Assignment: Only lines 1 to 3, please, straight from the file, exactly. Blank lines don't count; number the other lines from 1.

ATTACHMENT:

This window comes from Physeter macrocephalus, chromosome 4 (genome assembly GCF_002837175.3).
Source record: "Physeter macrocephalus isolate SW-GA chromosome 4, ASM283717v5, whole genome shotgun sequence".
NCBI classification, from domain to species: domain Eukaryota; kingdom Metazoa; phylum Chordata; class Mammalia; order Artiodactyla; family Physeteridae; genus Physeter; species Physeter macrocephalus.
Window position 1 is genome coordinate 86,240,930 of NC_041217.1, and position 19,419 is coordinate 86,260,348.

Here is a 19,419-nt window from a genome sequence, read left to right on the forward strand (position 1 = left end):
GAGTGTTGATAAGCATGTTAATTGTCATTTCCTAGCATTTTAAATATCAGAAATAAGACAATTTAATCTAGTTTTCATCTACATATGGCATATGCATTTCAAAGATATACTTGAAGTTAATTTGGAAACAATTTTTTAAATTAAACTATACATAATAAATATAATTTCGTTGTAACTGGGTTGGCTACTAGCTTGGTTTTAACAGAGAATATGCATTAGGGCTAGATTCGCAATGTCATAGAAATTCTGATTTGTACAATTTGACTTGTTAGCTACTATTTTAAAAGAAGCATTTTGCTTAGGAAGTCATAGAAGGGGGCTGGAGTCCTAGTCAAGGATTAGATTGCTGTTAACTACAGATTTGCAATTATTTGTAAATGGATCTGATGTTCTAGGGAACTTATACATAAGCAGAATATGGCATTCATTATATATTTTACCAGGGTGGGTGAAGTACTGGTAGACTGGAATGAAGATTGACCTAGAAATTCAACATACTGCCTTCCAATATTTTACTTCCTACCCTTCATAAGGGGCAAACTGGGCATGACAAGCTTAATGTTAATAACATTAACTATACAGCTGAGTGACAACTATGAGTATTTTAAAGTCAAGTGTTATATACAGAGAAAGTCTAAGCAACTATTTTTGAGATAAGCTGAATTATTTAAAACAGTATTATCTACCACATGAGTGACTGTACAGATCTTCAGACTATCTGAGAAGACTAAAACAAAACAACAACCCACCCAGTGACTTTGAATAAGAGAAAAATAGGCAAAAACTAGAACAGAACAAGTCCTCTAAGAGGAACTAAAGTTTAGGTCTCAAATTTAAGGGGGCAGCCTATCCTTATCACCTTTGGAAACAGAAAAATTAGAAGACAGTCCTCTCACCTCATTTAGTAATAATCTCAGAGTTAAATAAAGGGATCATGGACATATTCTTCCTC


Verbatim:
This window comes from Physeter macrocephalus, chromosome 4 (genome assembly GCF_002837175.3).
Source record: "Physeter macrocephalus isolate SW-GA chromosome 4, ASM283717v5, whole genome shotgun sequence".
NCBI classification, from domain to species: domain Eukaryota; kingdom Metazoa; phylum Chordata; class Mammalia; order Artiodactyla; family Physeteridae; genus Physeter; species Physeter macrocephalus.